In the fast moving world of technology, there are perhaps few things that have proved as resistant to change as the simple SMS text message.
While a dizzying number of options exist today to interconnect people, the text message remains a 160 character deliverer of news, gossip, laughs, alerts, and all manner of other information. It connects more people than Facebook and Twitter, has brought down governments, and in so much of the world still holds the ability to change lives.
Dec. 3 is the 20th anniversary of the sending of the first SMS text message.
Today, upwards of 7 trillion text messages are sent every year -- that's more than 200,000 per second -- but the technology had humble beginnings.
Its origins can be traced back to a Danish pizzeria in 1984. Matti Makkonen, a Finnish engineer, was in Copenhagen for a mobile telecom conference and began discussing with two colleagues the idea of a messaging system on the GSM digital cellular system. At the time GSM was a Nordic technology, becoming a European standard later.
Eight years later, SMS had become a standard and Neil Papworth, an engineer working for Sema Group in the U.K., was one member of a team developing SMS service center software for Vodafone.
The development work had been going on for most of the year and on Dec. 3, 1992, Papworth made the 30 minute journey from Sema's offices in Reading to Vodafone's headquarters in Newbury. Both are in Berkshire, just west of London.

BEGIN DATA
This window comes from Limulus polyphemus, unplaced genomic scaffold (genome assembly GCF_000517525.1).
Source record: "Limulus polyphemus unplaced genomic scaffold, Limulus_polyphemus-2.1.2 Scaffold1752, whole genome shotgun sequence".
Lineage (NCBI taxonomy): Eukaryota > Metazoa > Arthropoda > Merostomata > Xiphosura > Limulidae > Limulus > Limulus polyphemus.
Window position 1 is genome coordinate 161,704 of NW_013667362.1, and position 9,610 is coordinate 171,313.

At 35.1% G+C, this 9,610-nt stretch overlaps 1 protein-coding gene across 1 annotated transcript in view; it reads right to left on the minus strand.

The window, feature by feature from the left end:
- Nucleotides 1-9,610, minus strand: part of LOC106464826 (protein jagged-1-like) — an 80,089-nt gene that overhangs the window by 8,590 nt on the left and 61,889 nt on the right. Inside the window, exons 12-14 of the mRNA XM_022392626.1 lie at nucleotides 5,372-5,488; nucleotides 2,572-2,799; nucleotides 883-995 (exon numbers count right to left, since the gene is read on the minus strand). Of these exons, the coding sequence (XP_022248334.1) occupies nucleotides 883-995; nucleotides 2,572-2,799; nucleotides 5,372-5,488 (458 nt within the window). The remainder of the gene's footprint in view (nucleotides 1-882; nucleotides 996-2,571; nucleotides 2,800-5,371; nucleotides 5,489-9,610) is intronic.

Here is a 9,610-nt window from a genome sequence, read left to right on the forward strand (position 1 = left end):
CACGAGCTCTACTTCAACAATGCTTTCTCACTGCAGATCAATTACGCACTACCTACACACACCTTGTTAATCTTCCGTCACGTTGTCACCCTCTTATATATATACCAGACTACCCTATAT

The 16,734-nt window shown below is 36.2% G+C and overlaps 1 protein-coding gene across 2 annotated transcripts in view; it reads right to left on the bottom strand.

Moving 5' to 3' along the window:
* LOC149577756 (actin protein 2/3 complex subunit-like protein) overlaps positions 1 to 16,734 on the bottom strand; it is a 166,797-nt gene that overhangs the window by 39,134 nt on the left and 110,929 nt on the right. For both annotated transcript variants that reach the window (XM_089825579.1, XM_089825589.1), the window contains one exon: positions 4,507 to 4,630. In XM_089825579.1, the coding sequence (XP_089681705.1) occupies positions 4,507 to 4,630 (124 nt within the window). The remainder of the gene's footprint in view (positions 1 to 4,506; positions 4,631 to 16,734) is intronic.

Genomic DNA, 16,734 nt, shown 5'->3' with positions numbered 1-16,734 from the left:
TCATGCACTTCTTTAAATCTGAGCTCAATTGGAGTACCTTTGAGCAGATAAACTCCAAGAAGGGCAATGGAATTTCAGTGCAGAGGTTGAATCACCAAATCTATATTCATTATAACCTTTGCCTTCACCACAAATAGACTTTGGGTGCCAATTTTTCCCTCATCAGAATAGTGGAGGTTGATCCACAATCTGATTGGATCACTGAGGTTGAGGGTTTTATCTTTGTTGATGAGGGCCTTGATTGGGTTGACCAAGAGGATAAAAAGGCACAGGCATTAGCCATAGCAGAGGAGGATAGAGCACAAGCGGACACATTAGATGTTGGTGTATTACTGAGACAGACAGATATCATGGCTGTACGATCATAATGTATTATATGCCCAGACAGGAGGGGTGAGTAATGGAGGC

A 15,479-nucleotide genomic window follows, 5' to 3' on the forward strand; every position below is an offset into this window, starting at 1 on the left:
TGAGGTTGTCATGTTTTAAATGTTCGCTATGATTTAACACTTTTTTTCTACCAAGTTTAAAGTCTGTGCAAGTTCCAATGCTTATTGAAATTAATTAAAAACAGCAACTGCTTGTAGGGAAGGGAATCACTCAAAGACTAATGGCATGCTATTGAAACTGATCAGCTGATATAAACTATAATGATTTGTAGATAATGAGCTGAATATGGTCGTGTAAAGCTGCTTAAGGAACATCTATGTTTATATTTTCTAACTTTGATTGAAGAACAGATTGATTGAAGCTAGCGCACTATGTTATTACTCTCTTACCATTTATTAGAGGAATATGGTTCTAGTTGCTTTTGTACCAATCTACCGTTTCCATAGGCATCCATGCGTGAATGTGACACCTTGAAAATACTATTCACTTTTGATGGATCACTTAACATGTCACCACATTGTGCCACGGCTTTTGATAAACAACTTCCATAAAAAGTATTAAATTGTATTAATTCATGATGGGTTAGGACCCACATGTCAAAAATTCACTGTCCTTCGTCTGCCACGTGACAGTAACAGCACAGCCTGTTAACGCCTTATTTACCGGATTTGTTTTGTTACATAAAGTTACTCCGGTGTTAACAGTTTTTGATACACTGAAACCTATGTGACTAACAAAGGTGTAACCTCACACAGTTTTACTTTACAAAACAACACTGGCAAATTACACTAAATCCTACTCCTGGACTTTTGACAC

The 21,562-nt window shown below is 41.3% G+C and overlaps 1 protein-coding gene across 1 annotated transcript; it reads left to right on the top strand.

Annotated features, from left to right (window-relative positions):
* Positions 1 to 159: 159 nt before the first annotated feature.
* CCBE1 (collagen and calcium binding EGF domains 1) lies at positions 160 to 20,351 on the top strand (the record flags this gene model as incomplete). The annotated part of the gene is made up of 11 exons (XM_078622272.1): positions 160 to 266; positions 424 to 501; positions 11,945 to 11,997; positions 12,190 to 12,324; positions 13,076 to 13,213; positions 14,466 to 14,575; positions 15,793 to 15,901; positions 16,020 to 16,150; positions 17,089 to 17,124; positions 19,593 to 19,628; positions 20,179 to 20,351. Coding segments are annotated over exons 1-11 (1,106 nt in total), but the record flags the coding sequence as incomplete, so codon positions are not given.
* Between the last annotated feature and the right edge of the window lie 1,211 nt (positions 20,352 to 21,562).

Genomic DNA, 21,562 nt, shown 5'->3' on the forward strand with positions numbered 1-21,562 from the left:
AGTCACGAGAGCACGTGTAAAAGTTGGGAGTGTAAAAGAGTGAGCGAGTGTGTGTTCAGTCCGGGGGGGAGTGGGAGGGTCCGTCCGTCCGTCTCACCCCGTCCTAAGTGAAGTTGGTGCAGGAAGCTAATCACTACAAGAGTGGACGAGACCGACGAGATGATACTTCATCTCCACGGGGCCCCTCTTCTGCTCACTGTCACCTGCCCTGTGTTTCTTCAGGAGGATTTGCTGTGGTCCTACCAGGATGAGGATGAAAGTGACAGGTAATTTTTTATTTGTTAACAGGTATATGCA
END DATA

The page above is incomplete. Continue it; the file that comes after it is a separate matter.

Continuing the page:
Testing had been taking place for weeks. Just as today, Vodafone had a stringent series of checks to be carried out before Sema's SMS system could be interconnected with its network.
The approval was finally given and the systems interconnected, then Papworth, sitting in front of a personal computer, tapped out the greeting "Merry Christmas" and sent it via SMS to Vodafone Director Richard Jarvis.
The text-messaging era was born.
Jarvis received the message on an Orbitel 901 "transportable" cellphone. The device was mammoth by today's standards, weighing 2.1 kilograms -- equivalent to just over 17 iPhone 5 handsets.
"People always ask me if it was a monumental occasion," said Papworth in an interview. "For me, I was working for Sema, Vodafone paid us to write the software and we got the job done."
Text messaging's main use at first was to inform subscribers of waiting voicemails, and it was offered at no cost. In itself, that was an innovation because users would otherwise periodically call their voicemail box to see if it contained any new messages.
Perhaps it's no surprise then that in late 1995, three years after Papworth's first text message, users were only sending an average of one text every two and a half months.
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